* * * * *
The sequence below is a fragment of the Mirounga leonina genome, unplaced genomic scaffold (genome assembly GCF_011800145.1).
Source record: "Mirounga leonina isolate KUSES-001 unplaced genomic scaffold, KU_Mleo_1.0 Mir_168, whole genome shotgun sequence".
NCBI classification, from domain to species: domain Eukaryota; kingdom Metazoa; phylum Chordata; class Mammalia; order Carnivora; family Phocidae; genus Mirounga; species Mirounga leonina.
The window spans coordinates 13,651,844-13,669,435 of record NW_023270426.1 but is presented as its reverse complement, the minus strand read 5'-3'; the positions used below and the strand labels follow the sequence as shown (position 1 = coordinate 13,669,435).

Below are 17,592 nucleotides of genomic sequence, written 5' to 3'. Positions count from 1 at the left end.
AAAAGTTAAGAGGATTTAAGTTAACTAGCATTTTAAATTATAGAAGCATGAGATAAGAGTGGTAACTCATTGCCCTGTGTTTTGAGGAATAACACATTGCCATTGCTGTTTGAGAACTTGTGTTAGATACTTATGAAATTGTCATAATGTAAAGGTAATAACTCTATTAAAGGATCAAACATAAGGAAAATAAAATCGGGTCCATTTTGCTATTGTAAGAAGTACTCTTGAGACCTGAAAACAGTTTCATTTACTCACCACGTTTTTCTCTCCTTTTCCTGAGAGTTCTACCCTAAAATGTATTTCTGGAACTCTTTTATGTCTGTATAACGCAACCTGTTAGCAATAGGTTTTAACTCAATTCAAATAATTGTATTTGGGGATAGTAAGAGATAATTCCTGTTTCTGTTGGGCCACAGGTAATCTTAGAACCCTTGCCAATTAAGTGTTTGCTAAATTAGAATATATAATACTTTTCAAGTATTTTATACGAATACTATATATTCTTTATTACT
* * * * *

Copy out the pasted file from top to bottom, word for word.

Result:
The sequence below is a fragment of the Mirounga leonina genome, unplaced genomic scaffold (genome assembly GCF_011800145.1).
Source record: "Mirounga leonina isolate KUSES-001 unplaced genomic scaffold, KU_Mleo_1.0 Mir_168, whole genome shotgun sequence".
NCBI classification, from domain to species: domain Eukaryota; kingdom Metazoa; phylum Chordata; class Mammalia; order Carnivora; family Phocidae; genus Mirounga; species Mirounga leonina.
The window spans coordinates 13,651,844-13,669,435 of record NW_023270426.1 but is presented as its reverse complement, the minus strand read 5'-3'; the positions used below and the strand labels follow the sequence as shown (position 1 = coordinate 13,669,435).

Below are 17,592 nucleotides of genomic sequence, written 5' to 3'. Positions count from 1 at the left end.
AAAAGTTAAGAGGATTTAAGTTAACTAGCATTTTAAATTATAGAAGCATGAGATAAGAGTGGTAACTCATTGCCCTGTGTTTTGAGGAATAACACATTGCCATTGCTGTTTGAGAACTTGTGTTAGATACTTATGAAATTGTCATAATGTAAAGGTAATAACTCTATTAAAGGATCAAACATAAGGAAAATAAAATCGGGTCCATTTTGCTATTGTAAGAAGTACTCTTGAGACCTGAAAACAGTTTCATTTACTCACCACGTTTTTCTCTCCTTTTCCTGAGAGTTCTACCCTAAAATGTATTTCTGGAACTCTTTTATGTCTGTATAACGCAACCTGTTAGCAATAGGTTTTAACTCAATTCAAATAATTGTATTTGGGGATAGTAAGAGATAATTCCTGTTTCTGTTGGGCCACAGGTAATCTTAGAACCCTTGCCAATTAAGTGTTTGCTAAATTAGAATATATAATACTTTTCAAGTATTTTATACGAATACTATATATTCTTTATTACT